God and government, laws and love

“Let every person be subject to the governing authorities. For there is no authority except from God, and those that exist have been instituted by God” Romans 13:1

Wait. Our political leaders are ordained by God? Seriously? I know that is what Paul says, but it can’t be what he means, surely. Especially in this election year where all the bets are off and conventional wisdom is out the window – and most available candidates do not think like we do on moral issues. Surely this scripture cannot apply to us today.

Yes, it does.

Government is from God. Laws and governments maintain civil society. Without them there would be chaos, confusion and destruction. Our national, state and local laws help keep the order which is sorely needed because men are fallen and things will tend to disorder if not checked by laws and punishment. These laws protect the innocent and punish the evildoer. It would be great if people could govern themselves by the law that God has written into our conscience, but that is not possible, and therefore we must have laws.

Man, by nature, does not like authority. In our fallen state we are self-legislative, and authority challenges that. But living by the Bible means that we live in accordance with authority and play by the rules.

It is true, however, that depraved men also write laws. Are we supposed to obey laws that go against godly principles?  No. When authority stops being ethical, it stops being biblical and we must obey God, rather than men (Acts 5:29). In verse two, Paul deals with resistance to authority. If we set ourselves against authority, we incur judgment. The word ‘resists’ implies an across-the-board radical defiance of authority, not a moral stand on a particular point. Paul is not requiring an unquestioning submission to all authority.

The fundamental confession of a Christian in Paul’s day was “Jesus is Lord.” This, however, ran counter to the claim of Rome that Caesar was lord or sovereign. Paul answers the question, “can we obey Caesar, who claims to be our lord?”  Paul’s answer is that Caesar is the “minister of God,” i.e., servant. We obey Caesar as God’s servant, not as a sovereign. The state is not God, but God’s servant. As God’s servant, it should be a “terror to evil,” not a proponent of evil. Paul places all men and institutions under God, including the state. The real problem is in the fallen nature of man, and the remedy must begin there.

But there is a specific posture we are commanded to take concerning those who are in authority. First we pray for them. 1 Timothy 2:1-3 says, “First of all, then, I urge that supplications, prayers, intercessions, and thanksgivings be made for all people, for kings and all who are in high positions, that we may lead a peaceful and quiet life, godly and dignified in every way. This is good, and it is pleasing in the sight of God our Savior.”  Second, we honor them (Romans 13).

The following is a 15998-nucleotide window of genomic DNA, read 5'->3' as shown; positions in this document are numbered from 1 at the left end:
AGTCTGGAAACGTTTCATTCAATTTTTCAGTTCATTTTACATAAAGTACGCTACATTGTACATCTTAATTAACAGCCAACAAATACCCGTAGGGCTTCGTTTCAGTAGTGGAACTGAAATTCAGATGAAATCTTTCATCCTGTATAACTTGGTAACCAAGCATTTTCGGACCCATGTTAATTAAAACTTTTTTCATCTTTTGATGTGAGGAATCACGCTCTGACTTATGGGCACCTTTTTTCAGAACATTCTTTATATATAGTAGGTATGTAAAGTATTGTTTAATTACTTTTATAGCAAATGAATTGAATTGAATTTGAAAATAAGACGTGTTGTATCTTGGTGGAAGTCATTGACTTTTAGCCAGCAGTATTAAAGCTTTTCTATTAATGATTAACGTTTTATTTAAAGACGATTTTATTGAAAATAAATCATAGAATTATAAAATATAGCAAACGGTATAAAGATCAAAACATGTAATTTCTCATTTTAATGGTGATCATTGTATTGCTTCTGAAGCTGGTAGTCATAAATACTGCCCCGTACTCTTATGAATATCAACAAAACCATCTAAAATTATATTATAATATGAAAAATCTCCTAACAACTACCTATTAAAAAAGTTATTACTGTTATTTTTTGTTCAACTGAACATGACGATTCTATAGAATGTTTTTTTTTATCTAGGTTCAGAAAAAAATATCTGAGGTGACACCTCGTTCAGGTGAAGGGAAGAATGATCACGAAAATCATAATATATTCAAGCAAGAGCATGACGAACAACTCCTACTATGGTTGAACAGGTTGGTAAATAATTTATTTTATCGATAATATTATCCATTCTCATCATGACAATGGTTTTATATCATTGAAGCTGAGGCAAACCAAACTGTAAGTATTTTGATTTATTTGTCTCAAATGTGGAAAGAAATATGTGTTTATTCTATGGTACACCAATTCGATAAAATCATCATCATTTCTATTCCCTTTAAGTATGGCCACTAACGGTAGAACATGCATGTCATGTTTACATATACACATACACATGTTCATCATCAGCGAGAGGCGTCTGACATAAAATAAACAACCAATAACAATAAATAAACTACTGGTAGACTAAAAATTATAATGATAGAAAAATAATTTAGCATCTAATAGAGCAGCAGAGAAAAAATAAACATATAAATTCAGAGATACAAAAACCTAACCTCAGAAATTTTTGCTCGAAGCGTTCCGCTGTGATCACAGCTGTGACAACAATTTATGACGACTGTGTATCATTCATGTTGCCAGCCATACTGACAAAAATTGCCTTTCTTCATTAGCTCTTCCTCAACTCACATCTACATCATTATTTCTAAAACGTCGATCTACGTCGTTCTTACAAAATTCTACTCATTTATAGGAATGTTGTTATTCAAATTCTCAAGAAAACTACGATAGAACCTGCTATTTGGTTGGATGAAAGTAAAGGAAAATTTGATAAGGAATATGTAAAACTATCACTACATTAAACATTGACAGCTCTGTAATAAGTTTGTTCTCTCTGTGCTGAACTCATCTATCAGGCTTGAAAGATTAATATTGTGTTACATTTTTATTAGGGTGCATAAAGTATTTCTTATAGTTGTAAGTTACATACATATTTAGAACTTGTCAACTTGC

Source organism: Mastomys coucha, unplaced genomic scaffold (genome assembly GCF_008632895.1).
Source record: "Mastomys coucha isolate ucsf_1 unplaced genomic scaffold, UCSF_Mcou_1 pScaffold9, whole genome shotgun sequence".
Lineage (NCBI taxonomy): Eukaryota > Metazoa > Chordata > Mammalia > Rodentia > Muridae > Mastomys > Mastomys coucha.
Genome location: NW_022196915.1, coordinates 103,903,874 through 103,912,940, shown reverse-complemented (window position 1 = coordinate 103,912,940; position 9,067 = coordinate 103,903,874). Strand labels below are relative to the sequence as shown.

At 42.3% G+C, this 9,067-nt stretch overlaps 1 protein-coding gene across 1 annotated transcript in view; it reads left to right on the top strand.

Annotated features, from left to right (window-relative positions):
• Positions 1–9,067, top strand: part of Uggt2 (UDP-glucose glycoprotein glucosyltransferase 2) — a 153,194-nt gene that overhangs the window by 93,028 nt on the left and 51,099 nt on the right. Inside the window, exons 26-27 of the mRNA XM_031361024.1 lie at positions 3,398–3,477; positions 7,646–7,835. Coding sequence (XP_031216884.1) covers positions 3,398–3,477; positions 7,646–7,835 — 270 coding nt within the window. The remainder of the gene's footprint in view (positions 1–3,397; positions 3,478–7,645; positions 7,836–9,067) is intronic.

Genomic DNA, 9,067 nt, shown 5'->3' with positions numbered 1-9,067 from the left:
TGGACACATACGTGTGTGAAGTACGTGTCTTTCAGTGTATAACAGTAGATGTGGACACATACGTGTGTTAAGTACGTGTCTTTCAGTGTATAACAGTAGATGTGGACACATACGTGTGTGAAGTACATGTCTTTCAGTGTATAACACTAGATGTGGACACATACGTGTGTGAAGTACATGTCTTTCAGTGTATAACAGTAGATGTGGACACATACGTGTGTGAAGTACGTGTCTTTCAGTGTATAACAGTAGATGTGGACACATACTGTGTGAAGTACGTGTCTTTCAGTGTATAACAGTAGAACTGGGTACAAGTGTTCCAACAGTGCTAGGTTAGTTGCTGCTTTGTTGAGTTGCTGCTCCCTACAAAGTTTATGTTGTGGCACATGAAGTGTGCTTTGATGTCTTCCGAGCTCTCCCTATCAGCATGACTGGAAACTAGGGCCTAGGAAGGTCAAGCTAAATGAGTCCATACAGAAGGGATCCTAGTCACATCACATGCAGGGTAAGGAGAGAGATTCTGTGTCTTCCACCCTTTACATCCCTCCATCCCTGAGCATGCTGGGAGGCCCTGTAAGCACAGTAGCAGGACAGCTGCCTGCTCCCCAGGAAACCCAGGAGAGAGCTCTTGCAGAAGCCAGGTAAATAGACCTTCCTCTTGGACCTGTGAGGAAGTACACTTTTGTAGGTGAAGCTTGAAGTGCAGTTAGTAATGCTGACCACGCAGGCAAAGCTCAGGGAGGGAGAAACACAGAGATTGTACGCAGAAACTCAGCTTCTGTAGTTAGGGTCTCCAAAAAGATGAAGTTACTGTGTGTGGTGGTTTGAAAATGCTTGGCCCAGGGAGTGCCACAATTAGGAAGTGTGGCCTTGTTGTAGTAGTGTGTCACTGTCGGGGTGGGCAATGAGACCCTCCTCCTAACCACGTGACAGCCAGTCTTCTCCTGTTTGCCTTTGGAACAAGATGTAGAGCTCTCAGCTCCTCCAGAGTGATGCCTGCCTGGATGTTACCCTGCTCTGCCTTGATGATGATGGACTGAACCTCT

In verses 8-10, Paul introduces the key to the entire matter: “Owe no one anything, except to love each other, for the one who loves another has fulfilled the law. For the commandments, ‘You shall not commit adultery, You shall not murder, You shall not steal, You shall not covet,’ and any other commandment, are summed up in this word: ‘You shall love your neighbor as yourself.’ Love does no wrong to a neighbor; therefore love is the fulfilling of the law.”

Wow. The real issue is not the person in authority or the laws – the real issue is love.

There is a kingdom that is bigger than the laws of this age. There is a higher authority. And there is a higher law that we as followers of Christ should adhere to: the law of love. Paul points this out in the last part of chapter 13 and fleshes it out in a real life situation in chapter 14.

As Christians, we do what is right not because we are afraid of being punished, but because the people around us are precious and deserve to be treated accordingly. When I keep the law, I place a value on you. By honoring the king (living by the laws), we honor the people around us and we have the optimal chance to live in peace.

So what should our posture toward government be? Absolutely, we need to pay our taxes and adhere to the laws of the land in order to maintain civil peace and an orderly society. But, when the government oversteps its bounds, I believe we, as Christians and people who live in a republic, have the obligation to act against abuses of power.

Especially in a representative republic such as the United States, it can be argued that the people get the leaders that they deserve, for those in office are a reflection of the moral state of the people who put them there. The greatest thing we can do to change our country is not merely fight to change laws or leaders, but to shine as moral lights, affecting the darkness around us, and to work to change the hearts of individuals around us by sharing the gospel of Jesus Christ.

2 Comments

  1. Good stuff Mark, thanks. Really needed in our current political climate. But anytime I think we have it “hard” here in the U.S., I make myself remember my mission trip to Haiti. We are blessed!

  2. Christine Cunningham

    “The greatest thing we can do to change our country is not merely fight to change laws or leaders, but to shine as moral lights, affecting the darkness around us, and to work to change the hearts of individuals around us by sharing the gospel of Jesus Christ.”

    AMEN!

    If we love like Jesus, then shining as moral lights in the darkness should become our first nature. The people around us include the unlovable, undesirable, AND our enemies.

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